AIDS groups and activists tell Advocate.com they are disappointed the candidates avoided talking about domestic AIDS issues, particularly the Bush administration's flat-funding of Ryan White spending, the financial crisis faced by the nation's AIDS Drug Assistance Programs, and President Bush's push for abstinence-only sex and HIV prevention education programs.
AIDSVote.org says "Democrats and Republicans still need AIDS 101 education":
AIDSVote.org urges the audience participants and moderators of the two final presidential debates to demand specific and detailed answers from the candidates about their HIV/AIDS policies. The group's model presidential platform contains a detailed plan on effective strategies to combat HIV/AIDSin the U.S. and abroad. Hundreds of organizations and thousands of individuals have endorsed this platform, generating emails to the candidates encouraging them to do more in the fight against HIV/AIDS.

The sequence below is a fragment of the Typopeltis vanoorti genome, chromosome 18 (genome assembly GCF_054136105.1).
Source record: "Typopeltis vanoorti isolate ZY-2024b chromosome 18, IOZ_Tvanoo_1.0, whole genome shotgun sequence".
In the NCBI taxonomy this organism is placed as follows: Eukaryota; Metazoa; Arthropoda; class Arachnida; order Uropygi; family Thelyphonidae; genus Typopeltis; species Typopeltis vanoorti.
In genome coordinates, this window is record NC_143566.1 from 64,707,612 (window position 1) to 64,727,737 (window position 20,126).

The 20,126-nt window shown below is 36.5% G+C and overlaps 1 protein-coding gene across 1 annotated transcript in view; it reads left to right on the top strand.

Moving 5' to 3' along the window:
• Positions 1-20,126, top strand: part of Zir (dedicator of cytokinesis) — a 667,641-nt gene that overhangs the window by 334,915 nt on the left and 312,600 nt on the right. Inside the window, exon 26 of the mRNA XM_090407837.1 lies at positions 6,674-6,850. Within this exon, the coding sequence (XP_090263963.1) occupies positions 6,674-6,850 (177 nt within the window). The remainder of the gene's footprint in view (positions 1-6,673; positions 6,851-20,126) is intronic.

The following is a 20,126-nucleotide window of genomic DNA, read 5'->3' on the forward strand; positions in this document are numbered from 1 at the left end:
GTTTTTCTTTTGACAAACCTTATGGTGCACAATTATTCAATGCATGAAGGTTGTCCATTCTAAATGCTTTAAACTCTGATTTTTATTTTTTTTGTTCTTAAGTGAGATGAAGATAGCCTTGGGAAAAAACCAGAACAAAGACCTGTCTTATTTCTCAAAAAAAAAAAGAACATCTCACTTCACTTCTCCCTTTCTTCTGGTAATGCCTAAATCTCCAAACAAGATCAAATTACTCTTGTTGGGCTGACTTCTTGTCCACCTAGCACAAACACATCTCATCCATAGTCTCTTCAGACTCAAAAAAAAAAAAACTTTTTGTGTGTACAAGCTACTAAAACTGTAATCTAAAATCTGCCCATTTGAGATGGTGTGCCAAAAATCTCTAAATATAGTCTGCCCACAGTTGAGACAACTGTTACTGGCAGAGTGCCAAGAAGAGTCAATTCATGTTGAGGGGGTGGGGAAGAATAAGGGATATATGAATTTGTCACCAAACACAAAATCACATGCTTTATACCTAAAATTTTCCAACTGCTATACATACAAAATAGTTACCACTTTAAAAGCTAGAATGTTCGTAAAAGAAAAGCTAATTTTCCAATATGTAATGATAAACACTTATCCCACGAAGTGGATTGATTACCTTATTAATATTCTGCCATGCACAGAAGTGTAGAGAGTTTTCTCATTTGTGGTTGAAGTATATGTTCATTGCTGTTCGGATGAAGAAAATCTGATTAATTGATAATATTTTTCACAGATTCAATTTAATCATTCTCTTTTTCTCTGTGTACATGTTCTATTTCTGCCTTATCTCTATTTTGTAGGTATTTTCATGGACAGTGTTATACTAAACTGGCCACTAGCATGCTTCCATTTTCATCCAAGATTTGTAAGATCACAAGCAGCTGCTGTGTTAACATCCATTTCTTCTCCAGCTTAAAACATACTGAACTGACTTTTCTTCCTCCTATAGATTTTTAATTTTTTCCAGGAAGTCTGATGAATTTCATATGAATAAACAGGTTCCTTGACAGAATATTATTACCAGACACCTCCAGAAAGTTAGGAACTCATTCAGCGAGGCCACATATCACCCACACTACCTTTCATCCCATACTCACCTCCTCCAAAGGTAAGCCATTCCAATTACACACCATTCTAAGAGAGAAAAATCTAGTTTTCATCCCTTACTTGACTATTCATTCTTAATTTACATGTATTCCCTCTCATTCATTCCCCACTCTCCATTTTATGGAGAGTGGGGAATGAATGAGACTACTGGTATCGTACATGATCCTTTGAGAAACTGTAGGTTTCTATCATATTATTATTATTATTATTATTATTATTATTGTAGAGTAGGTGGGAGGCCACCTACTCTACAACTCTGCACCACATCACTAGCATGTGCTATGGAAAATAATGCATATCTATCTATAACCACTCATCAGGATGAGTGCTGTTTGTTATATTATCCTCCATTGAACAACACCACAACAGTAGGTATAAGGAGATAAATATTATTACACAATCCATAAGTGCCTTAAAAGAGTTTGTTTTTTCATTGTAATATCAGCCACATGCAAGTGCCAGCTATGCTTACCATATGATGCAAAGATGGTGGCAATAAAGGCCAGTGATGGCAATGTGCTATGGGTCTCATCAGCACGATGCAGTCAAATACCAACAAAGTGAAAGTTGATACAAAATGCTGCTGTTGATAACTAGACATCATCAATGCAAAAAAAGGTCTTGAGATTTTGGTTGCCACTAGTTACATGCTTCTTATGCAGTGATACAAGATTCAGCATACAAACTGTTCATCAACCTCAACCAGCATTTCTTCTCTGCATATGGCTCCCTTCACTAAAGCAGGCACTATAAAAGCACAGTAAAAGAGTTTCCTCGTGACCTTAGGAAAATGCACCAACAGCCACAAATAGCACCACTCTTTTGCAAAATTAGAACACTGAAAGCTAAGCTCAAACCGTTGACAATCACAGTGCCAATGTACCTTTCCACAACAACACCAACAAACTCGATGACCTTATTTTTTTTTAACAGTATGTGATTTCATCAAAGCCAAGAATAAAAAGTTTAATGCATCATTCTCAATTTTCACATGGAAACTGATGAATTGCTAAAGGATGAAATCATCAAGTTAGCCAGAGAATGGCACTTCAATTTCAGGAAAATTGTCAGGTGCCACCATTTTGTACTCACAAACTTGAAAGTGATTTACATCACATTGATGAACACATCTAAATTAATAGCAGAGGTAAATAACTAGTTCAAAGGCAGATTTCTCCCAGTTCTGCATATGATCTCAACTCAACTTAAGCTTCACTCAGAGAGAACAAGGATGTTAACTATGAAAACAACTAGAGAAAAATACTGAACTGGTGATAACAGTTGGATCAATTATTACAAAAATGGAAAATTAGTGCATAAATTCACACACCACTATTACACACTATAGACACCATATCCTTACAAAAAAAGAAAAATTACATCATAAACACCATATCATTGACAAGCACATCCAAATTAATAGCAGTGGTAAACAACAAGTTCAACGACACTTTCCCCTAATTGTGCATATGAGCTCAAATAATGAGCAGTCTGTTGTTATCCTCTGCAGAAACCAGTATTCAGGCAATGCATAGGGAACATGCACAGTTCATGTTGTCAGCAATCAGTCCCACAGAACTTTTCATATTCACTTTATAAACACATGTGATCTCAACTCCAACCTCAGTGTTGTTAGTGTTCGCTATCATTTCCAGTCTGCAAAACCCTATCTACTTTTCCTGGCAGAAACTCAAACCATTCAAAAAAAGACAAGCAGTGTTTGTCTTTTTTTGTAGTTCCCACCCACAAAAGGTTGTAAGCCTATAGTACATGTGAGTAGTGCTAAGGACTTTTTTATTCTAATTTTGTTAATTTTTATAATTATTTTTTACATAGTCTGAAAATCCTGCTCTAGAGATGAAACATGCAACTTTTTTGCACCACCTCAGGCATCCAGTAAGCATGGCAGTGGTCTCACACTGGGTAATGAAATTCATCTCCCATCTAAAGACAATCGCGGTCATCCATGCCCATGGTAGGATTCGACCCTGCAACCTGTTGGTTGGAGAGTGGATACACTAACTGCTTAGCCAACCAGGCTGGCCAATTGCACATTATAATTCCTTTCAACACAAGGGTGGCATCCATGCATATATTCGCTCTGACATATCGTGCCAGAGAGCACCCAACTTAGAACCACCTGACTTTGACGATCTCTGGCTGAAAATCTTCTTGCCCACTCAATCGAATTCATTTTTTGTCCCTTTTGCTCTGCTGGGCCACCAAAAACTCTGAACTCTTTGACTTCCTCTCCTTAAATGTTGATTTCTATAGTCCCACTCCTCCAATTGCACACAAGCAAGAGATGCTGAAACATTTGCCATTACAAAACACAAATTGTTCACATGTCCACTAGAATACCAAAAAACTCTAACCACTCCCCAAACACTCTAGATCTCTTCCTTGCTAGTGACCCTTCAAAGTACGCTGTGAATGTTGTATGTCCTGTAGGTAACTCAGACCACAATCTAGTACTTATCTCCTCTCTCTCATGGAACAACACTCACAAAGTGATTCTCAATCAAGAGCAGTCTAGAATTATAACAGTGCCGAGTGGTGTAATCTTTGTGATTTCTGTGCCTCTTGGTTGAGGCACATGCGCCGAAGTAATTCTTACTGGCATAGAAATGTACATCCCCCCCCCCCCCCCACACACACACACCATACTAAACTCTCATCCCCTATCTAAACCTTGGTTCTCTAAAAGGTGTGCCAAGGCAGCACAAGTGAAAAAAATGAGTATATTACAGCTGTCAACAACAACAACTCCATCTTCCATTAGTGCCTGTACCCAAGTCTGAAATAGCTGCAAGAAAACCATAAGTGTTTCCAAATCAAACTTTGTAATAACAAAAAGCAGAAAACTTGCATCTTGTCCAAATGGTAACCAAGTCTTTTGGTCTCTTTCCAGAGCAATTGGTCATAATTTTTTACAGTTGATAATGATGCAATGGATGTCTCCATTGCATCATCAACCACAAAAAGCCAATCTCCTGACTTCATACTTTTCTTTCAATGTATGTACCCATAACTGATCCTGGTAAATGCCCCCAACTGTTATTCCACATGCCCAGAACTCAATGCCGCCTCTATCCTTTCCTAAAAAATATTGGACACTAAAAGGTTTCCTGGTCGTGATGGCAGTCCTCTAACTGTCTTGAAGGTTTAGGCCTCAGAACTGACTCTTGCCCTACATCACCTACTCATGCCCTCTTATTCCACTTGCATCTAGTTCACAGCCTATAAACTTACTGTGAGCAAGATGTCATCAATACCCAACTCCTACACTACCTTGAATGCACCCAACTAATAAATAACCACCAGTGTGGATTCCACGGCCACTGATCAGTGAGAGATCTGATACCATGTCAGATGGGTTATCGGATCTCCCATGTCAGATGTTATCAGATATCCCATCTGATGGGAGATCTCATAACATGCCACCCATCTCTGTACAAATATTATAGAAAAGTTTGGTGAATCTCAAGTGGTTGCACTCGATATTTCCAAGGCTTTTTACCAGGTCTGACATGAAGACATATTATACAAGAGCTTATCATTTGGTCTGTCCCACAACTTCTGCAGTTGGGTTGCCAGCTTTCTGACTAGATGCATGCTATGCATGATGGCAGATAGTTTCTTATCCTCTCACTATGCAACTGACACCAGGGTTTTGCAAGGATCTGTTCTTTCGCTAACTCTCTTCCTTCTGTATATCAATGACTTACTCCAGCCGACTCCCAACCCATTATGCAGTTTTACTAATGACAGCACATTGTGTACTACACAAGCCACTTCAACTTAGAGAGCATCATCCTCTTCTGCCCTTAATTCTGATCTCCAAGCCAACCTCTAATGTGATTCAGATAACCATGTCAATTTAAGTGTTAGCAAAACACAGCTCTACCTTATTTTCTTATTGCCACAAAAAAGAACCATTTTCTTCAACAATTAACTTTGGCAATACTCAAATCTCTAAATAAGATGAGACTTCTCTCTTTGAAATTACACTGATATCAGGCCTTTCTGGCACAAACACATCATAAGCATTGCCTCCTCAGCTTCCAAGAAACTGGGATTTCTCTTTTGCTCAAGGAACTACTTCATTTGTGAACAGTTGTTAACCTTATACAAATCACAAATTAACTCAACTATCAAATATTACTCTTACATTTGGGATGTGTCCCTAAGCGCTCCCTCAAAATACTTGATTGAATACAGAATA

Note: Texas AIDS Network has endorsed the AIDSVote platform.
The CAEAR Coalition issued a call for national action in response the failure of the candidates to answer Gwen Ifill's question adequately:
It is time for a wake-up call to all of our leaders. It is time to increase funds for the Ryan White CARE Act with an additional $425 million. Congress has the appropriations legislation before it now, it should act now, and the administration should call for this action immediately.
At the same time, we will redouble our efforts to educate the nations leaders and decision makers about the appalling statistics regarding the prevalence of HIV/AIDS among African American women and other severely impacted communities, and the need to support the CARE Act, which is the foundation of the nation's ability to meet the needs of these communities.
Developing, as they say.